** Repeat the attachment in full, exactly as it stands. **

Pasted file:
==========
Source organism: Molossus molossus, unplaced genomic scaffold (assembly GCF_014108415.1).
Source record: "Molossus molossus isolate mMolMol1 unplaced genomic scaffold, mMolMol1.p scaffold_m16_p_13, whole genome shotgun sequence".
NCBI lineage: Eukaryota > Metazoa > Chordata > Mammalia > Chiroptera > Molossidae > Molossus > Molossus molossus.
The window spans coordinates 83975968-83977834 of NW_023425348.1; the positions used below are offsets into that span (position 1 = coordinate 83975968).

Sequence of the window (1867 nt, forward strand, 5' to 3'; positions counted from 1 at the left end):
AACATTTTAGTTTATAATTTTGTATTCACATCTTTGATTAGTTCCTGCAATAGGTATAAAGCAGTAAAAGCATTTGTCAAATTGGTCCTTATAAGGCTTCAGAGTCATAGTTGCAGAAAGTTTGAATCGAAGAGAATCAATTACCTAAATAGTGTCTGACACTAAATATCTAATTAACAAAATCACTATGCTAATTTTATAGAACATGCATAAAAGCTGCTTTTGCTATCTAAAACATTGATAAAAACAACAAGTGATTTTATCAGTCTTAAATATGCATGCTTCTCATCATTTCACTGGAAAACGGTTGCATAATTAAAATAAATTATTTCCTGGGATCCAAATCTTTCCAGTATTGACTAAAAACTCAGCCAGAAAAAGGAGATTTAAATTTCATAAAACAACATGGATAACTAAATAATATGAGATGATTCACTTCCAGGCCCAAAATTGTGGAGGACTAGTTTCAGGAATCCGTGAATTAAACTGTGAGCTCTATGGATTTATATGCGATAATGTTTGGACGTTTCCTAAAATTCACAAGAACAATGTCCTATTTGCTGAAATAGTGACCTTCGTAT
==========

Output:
Source organism: Molossus molossus, unplaced genomic scaffold (assembly GCF_014108415.1).
Source record: "Molossus molossus isolate mMolMol1 unplaced genomic scaffold, mMolMol1.p scaffold_m16_p_13, whole genome shotgun sequence".
NCBI lineage: Eukaryota > Metazoa > Chordata > Mammalia > Chiroptera > Molossidae > Molossus > Molossus molossus.
The window spans coordinates 83975968-83977834 of NW_023425348.1; the positions used below are offsets into that span (position 1 = coordinate 83975968).

Sequence of the window (1867 nt, forward strand, 5' to 3'; positions counted from 1 at the left end):
AACATTTTAGTTTATAATTTTGTATTCACATCTTTGATTAGTTCCTGCAATAGGTATAAAGCAGTAAAAGCATTTGTCAAATTGGTCCTTATAAGGCTTCAGAGTCATAGTTGCAGAAAGTTTGAATCGAAGAGAATCAATTACCTAAATAGTGTCTGACACTAAATATCTAATTAACAAAATCACTATGCTAATTTTATAGAACATGCATAAAAGCTGCTTTTGCTATCTAAAACATTGATAAAAACAACAAGTGATTTTATCAGTCTTAAATATGCATGCTTCTCATCATTTCACTGGAAAACGGTTGCATAATTAAAATAAATTATTTCCTGGGATCCAAATCTTTCCAGTATTGACTAAAAACTCAGCCAGAAAAAGGAGATTTAAATTTCATAAAACAACATGGATAACTAAATAATATGAGATGATTCACTTCCAGGCCCAAAATTGTGGAGGACTAGTTTCAGGAATCCGTGAATTAAACTGTGAGCTCTATGGATTTATATGCGATAATGTTTGGACGTTTCCTAAAATTCACAAGAACAATGTCCTATTTGCTGAAATAGTGACCTTCGTAT